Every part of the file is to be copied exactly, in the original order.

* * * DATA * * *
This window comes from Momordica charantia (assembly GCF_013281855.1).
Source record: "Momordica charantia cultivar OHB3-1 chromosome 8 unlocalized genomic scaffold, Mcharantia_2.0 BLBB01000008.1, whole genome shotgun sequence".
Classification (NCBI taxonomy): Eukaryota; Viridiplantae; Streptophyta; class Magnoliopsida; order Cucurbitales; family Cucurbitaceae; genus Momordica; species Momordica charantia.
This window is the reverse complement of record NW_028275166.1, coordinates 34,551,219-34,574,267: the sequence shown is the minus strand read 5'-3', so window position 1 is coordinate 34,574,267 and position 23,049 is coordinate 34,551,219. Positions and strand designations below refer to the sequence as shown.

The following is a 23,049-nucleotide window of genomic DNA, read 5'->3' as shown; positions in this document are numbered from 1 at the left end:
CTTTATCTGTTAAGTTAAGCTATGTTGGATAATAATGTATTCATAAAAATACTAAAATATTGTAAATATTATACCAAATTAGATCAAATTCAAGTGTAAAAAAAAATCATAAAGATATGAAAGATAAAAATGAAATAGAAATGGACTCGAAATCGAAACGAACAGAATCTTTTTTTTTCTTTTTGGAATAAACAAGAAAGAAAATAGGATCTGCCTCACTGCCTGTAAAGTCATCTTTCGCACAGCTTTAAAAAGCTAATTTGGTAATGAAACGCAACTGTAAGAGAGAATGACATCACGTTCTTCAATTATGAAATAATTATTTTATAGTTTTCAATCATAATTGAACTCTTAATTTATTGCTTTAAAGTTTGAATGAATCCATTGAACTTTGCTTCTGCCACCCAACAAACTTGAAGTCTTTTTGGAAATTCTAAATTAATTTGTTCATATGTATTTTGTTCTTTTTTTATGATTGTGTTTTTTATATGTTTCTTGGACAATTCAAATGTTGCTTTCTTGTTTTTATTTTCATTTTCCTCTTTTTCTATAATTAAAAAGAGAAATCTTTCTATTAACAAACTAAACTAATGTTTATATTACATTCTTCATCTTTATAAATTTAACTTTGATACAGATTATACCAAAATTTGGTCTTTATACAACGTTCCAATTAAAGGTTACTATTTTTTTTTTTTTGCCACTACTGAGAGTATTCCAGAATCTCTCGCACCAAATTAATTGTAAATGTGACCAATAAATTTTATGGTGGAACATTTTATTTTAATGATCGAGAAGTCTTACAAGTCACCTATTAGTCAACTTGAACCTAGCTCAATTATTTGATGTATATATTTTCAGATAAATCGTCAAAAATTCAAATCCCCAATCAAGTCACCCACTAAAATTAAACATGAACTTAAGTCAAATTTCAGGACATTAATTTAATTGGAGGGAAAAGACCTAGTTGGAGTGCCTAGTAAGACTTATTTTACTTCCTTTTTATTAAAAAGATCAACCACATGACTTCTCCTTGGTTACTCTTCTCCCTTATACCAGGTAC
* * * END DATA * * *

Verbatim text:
This window comes from Momordica charantia (assembly GCF_013281855.1).
Source record: "Momordica charantia cultivar OHB3-1 chromosome 8 unlocalized genomic scaffold, Mcharantia_2.0 BLBB01000008.1, whole genome shotgun sequence".
Classification (NCBI taxonomy): Eukaryota; Viridiplantae; Streptophyta; class Magnoliopsida; order Cucurbitales; family Cucurbitaceae; genus Momordica; species Momordica charantia.
This window is the reverse complement of record NW_028275166.1, coordinates 34,551,219-34,574,267: the sequence shown is the minus strand read 5'-3', so window position 1 is coordinate 34,574,267 and position 23,049 is coordinate 34,551,219. Positions and strand designations below refer to the sequence as shown.

The following is a 23,049-nucleotide window of genomic DNA, read 5'->3' as shown; positions in this document are numbered from 1 at the left end:
CTTTATCTGTTAAGTTAAGCTATGTTGGATAATAATGTATTCATAAAAATACTAAAATATTGTAAATATTATACCAAATTAGATCAAATTCAAGTGTAAAAAAAAATCATAAAGATATGAAAGATAAAAATGAAATAGAAATGGACTCGAAATCGAAACGAACAGAATCTTTTTTTTTCTTTTTGGAATAAACAAGAAAGAAAATAGGATCTGCCTCACTGCCTGTAAAGTCATCTTTCGCACAGCTTTAAAAAGCTAATTTGGTAATGAAACGCAACTGTAAGAGAGAATGACATCACGTTCTTCAATTATGAAATAATTATTTTATAGTTTTCAATCATAATTGAACTCTTAATTTATTGCTTTAAAGTTTGAATGAATCCATTGAACTTTGCTTCTGCCACCCAACAAACTTGAAGTCTTTTTGGAAATTCTAAATTAATTTGTTCATATGTATTTTGTTCTTTTTTTATGATTGTGTTTTTTATATGTTTCTTGGACAATTCAAATGTTGCTTTCTTGTTTTTATTTTCATTTTCCTCTTTTTCTATAATTAAAAAGAGAAATCTTTCTATTAACAAACTAAACTAATGTTTATATTACATTCTTCATCTTTATAAATTTAACTTTGATACAGATTATACCAAAATTTGGTCTTTATACAACGTTCCAATTAAAGGTTACTATTTTTTTTTTTTTGCCACTACTGAGAGTATTCCAGAATCTCTCGCACCAAATTAATTGTAAATGTGACCAATAAATTTTATGGTGGAACATTTTATTTTAATGATCGAGAAGTCTTACAAGTCACCTATTAGTCAACTTGAACCTAGCTCAATTATTTGATGTATATATTTTCAGATAAATCGTCAAAAATTCAAATCCCCAATCAAGTCACCCACTAAAATTAAACATGAACTTAAGTCAAATTTCAGGACATTAATTTAATTGGAGGGAAAAGACCTAGTTGGAGTGCCTAGTAAGACTTATTTTACTTCCTTTTTATTAAAAAGATCAACCACATGACTTCTCCTTGGTTACTCTTCTCCCTTATACCAGGTAC